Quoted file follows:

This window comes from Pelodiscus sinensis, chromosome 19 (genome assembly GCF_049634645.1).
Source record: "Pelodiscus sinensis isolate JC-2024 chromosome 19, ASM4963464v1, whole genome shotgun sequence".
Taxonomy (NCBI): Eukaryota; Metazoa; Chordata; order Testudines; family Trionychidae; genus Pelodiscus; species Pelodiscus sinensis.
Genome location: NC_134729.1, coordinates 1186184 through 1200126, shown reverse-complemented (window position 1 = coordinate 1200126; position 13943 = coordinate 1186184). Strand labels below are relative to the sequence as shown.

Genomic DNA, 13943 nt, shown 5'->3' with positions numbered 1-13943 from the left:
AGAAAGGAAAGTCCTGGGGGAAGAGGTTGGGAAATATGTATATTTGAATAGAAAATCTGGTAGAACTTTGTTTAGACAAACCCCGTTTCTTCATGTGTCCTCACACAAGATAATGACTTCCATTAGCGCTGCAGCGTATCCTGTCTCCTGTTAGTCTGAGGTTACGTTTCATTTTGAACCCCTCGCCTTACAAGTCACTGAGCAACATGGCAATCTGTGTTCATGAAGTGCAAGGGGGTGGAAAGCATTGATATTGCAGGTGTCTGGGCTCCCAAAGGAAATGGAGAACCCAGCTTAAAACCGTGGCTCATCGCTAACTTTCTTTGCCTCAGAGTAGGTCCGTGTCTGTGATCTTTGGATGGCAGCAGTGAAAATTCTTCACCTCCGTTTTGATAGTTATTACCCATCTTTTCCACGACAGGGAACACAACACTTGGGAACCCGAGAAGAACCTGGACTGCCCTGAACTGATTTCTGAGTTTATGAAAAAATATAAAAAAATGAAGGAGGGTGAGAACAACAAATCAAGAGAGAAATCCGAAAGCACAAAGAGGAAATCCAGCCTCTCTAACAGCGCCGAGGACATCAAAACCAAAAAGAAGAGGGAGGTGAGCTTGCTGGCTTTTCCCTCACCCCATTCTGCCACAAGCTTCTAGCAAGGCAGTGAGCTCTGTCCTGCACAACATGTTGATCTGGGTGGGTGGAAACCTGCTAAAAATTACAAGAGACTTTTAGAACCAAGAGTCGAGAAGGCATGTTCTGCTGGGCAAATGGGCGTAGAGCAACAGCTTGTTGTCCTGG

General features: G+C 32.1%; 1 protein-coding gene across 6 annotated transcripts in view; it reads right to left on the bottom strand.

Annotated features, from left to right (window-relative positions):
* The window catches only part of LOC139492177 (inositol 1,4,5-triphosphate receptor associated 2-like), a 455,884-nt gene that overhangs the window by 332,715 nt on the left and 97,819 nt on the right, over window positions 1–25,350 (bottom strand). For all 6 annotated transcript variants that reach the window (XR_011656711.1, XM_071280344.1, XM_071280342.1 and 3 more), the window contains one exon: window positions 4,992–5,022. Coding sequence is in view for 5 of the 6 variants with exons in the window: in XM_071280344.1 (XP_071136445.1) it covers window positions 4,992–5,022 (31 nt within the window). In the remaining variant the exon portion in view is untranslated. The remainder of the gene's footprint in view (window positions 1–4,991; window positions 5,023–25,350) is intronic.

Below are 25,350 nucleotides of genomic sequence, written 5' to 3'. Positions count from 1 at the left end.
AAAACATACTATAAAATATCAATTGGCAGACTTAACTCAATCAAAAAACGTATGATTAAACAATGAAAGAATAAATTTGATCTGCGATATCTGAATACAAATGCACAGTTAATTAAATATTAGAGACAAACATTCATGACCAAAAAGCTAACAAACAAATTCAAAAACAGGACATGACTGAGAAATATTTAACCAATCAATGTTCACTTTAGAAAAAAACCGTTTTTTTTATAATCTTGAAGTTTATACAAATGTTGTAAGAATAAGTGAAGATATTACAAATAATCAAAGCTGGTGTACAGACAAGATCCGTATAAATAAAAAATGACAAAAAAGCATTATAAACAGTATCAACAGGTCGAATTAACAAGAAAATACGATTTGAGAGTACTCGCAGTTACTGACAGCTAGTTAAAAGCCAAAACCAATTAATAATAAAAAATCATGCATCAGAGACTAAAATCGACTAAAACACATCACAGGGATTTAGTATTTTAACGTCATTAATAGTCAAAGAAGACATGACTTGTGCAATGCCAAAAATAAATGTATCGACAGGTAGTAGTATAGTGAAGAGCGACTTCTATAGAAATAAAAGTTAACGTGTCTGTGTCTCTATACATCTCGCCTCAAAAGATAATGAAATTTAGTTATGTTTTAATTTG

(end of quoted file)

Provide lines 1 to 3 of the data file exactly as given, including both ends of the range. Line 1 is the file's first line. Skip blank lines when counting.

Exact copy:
This window comes from Pelodiscus sinensis, chromosome 19 (genome assembly GCF_049634645.1).
Source record: "Pelodiscus sinensis isolate JC-2024 chromosome 19, ASM4963464v1, whole genome shotgun sequence".
Taxonomy (NCBI): Eukaryota; Metazoa; Chordata; order Testudines; family Trionychidae; genus Pelodiscus; species Pelodiscus sinensis.